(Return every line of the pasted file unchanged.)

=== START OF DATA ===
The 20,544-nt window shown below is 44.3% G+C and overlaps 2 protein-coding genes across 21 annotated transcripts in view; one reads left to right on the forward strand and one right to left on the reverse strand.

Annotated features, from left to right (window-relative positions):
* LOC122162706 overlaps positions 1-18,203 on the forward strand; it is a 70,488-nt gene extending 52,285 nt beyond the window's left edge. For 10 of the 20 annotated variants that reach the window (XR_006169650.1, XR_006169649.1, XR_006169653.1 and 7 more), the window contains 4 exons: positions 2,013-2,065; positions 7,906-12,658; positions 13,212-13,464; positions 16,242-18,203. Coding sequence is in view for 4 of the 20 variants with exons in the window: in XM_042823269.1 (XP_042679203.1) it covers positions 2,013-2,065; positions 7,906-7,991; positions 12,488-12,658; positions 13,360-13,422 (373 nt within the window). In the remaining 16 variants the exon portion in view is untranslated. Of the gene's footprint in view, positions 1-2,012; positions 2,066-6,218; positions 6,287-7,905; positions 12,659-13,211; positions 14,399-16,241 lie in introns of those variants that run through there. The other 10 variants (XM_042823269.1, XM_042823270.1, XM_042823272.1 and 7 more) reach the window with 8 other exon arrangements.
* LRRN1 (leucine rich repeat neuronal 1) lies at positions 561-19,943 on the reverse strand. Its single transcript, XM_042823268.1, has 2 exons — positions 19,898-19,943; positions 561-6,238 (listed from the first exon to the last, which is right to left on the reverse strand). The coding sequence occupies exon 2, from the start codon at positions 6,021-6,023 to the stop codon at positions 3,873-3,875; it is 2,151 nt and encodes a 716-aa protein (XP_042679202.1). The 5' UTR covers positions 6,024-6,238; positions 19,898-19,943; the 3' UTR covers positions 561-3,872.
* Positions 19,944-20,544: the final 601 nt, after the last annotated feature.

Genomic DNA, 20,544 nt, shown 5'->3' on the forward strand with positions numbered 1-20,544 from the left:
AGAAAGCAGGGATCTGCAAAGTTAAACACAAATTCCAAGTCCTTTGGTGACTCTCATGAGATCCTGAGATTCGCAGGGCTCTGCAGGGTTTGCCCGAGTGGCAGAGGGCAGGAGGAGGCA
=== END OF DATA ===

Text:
The 20,544-nt window shown below is 44.3% G+C and overlaps 2 protein-coding genes across 21 annotated transcripts in view; one reads left to right on the forward strand and one right to left on the reverse strand.

Annotated features, from left to right (window-relative positions):
* LOC122162706 overlaps positions 1-18,203 on the forward strand; it is a 70,488-nt gene extending 52,285 nt beyond the window's left edge. For 10 of the 20 annotated variants that reach the window (XR_006169650.1, XR_006169649.1, XR_006169653.1 and 7 more), the window contains 4 exons: positions 2,013-2,065; positions 7,906-12,658; positions 13,212-13,464; positions 16,242-18,203. Coding sequence is in view for 4 of the 20 variants with exons in the window: in XM_042823269.1 (XP_042679203.1) it covers positions 2,013-2,065; positions 7,906-7,991; positions 12,488-12,658; positions 13,360-13,422 (373 nt within the window). In the remaining 16 variants the exon portion in view is untranslated. Of the gene's footprint in view, positions 1-2,012; positions 2,066-6,218; positions 6,287-7,905; positions 12,659-13,211; positions 14,399-16,241 lie in introns of those variants that run through there. The other 10 variants (XM_042823269.1, XM_042823270.1, XM_042823272.1 and 7 more) reach the window with 8 other exon arrangements.
* LRRN1 (leucine rich repeat neuronal 1) lies at positions 561-19,943 on the reverse strand. Its single transcript, XM_042823268.1, has 2 exons — positions 19,898-19,943; positions 561-6,238 (listed from the first exon to the last, which is right to left on the reverse strand). The coding sequence occupies exon 2, from the start codon at positions 6,021-6,023 to the stop codon at positions 3,873-3,875; it is 2,151 nt and encodes a 716-aa protein (XP_042679202.1). The 5' UTR covers positions 6,024-6,238; positions 19,898-19,943; the 3' UTR covers positions 561-3,872.
* Positions 19,944-20,544: the final 601 nt, after the last annotated feature.

Genomic DNA, 20,544 nt, shown 5'->3' on the forward strand with positions numbered 1-20,544 from the left:
AGAAAGCAGGGATCTGCAAAGTTAAACACAAATTCCAAGTCCTTTGGTGACTCTCATGAGATCCTGAGATTCGCAGGGCTCTGCAGGGTTTGCCCGAGTGGCAGAGGGCAGGAGGAGGCA